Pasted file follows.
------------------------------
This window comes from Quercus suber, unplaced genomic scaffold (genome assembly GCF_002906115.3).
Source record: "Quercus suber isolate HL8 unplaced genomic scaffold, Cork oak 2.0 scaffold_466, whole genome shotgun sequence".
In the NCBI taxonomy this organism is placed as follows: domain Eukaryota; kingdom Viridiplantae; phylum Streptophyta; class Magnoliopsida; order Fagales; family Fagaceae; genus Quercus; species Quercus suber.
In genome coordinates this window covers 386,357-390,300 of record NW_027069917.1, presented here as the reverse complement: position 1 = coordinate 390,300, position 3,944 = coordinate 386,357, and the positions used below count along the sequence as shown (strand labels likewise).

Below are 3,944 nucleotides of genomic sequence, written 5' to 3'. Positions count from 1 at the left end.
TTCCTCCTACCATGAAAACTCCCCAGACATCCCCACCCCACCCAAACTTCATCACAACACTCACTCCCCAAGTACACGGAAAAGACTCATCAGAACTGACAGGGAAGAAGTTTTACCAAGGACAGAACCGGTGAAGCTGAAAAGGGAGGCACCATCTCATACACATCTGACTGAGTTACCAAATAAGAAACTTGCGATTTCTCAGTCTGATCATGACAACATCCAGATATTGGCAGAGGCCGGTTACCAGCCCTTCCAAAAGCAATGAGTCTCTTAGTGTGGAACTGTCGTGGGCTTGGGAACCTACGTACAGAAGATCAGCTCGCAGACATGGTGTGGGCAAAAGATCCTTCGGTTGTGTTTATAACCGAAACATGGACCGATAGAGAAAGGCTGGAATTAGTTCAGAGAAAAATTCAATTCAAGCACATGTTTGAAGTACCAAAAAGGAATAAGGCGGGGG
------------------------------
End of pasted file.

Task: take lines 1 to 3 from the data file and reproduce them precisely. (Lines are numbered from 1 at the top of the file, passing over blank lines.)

This window comes from Quercus suber, unplaced genomic scaffold (genome assembly GCF_002906115.3).
Source record: "Quercus suber isolate HL8 unplaced genomic scaffold, Cork oak 2.0 scaffold_466, whole genome shotgun sequence".
In the NCBI taxonomy this organism is placed as follows: domain Eukaryota; kingdom Viridiplantae; phylum Streptophyta; class Magnoliopsida; order Fagales; family Fagaceae; genus Quercus; species Quercus suber.